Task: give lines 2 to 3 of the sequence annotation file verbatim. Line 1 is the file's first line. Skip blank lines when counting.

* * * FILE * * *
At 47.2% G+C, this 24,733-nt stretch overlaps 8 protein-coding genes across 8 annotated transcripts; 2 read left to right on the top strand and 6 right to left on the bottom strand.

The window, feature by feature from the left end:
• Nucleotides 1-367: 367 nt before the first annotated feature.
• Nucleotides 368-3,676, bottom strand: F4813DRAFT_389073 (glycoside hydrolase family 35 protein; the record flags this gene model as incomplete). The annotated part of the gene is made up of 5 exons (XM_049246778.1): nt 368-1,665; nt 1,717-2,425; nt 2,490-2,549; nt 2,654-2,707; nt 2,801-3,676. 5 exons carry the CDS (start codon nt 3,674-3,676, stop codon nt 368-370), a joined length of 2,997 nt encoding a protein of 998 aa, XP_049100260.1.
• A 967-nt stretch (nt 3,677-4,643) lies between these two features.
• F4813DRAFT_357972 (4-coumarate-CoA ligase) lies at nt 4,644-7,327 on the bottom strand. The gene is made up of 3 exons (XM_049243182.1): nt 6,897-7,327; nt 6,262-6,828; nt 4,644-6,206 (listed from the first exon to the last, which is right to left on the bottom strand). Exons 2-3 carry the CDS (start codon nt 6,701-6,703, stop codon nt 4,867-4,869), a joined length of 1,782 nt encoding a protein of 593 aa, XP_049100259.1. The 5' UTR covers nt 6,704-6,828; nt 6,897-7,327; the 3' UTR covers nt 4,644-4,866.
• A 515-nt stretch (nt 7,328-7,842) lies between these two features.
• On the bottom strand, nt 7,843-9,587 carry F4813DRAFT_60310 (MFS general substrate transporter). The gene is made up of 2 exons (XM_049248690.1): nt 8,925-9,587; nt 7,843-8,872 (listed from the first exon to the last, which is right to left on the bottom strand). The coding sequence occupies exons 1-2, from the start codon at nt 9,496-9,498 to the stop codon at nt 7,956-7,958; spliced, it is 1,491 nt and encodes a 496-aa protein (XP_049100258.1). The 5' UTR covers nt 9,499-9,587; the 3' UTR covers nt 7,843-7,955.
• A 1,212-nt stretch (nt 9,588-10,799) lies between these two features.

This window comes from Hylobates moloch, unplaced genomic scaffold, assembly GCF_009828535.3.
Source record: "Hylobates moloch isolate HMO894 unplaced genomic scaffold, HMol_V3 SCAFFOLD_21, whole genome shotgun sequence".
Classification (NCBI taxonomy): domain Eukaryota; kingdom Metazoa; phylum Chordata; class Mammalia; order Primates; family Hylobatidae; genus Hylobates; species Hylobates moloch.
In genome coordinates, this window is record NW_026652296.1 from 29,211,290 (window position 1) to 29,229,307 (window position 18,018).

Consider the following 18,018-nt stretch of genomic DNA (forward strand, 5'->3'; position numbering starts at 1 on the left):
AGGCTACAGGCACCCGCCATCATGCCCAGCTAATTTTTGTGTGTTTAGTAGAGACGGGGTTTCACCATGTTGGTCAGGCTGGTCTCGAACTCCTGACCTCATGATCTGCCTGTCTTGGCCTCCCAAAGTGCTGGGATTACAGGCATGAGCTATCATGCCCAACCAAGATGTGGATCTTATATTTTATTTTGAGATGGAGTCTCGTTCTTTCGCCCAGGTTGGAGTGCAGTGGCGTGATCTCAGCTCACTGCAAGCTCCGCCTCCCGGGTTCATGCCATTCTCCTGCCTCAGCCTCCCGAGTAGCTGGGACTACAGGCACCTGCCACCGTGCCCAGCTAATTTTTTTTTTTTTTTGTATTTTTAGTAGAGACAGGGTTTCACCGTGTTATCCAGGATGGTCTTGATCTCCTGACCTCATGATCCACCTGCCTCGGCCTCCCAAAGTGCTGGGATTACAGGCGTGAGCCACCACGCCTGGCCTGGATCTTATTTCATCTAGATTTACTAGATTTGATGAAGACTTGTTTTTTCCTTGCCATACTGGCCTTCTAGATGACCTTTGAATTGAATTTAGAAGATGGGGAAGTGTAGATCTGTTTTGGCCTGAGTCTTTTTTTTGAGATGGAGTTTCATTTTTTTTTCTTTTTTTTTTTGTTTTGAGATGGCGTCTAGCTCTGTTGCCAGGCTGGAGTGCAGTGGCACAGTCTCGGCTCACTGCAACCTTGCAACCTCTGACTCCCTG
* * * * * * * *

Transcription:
The window, feature by feature from the left end:
• Nucleotides 1-367: 367 nt before the first annotated feature.